The fall of communism A case study of the Polish experience, 1980-1990

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The fall of Communism across Eastern Europe, and the subsequent break-up of the USSR with the liberation of its various satellite states (including Poland) was one of the most remarkable sequence of events in modern history. It was remarkable in two basic ways.


While some violence did occur in Poland, it was mostly sporadic in nature, and power passed out of Communist hands without the full-scale bloody revolution that had been predicted.
This dissertation will consider the fall of communism from a number of viewpoints. While its ultimate crash occurred quite quickly, the stresses and strains that led to its demise had been building up for a number of years. From the economic woes that started to spread across the Communist bloc in the late 1970's onwards to the million person masses with the new Pope John Paul II in 1979 (Brittanica, 1991) to the renewed arms race created by President Reagan's policies, the Communist Bloc, and Poland in particular was pushed nearer and nearer to the breaking point. Ultimately the rise of Mikhail Gorbachev to power tipped the balance.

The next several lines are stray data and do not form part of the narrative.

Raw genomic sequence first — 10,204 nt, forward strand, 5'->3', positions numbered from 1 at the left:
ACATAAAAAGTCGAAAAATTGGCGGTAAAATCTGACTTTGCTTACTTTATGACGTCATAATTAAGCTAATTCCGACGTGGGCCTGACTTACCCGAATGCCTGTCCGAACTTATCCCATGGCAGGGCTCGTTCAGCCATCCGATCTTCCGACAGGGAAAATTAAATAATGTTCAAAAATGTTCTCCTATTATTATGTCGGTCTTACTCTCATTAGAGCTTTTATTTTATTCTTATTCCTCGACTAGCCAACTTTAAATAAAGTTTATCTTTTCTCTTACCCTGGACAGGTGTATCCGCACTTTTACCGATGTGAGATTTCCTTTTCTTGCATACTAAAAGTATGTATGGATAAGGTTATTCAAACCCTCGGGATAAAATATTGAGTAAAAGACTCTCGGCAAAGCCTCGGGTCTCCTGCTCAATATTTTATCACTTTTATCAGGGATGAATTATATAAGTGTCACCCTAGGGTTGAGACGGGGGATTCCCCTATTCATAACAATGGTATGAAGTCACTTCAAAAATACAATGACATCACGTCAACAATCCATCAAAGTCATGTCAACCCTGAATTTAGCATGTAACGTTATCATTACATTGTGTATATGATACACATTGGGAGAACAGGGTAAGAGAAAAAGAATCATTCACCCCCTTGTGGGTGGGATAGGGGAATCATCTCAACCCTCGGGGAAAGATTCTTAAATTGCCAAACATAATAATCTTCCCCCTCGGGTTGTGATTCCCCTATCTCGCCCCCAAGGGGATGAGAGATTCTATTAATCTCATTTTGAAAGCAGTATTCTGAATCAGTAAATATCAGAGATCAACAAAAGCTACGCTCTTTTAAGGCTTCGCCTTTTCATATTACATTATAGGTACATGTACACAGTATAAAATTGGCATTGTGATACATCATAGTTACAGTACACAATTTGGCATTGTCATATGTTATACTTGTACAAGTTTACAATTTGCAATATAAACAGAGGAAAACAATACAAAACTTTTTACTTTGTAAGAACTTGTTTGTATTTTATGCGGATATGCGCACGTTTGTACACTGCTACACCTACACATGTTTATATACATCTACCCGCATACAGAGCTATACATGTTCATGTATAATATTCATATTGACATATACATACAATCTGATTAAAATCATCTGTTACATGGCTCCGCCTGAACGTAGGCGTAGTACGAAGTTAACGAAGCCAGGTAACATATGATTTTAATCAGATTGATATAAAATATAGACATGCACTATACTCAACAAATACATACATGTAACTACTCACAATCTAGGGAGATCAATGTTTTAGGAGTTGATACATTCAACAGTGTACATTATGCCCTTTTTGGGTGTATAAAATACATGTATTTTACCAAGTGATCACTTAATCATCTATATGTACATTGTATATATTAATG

Any analysis of the fall of Communism between 1980 and 1990 must take into account Polish history as a whole. For the fall of communism did not occur within a vacuum, and the various manners in which different countries dispensed with the system stem as much from deeper (and longer) historical currents as from the particular circumstances of the 1980s.
Poland is situated in what may be regarded as an unfortunate position within Europe. ...
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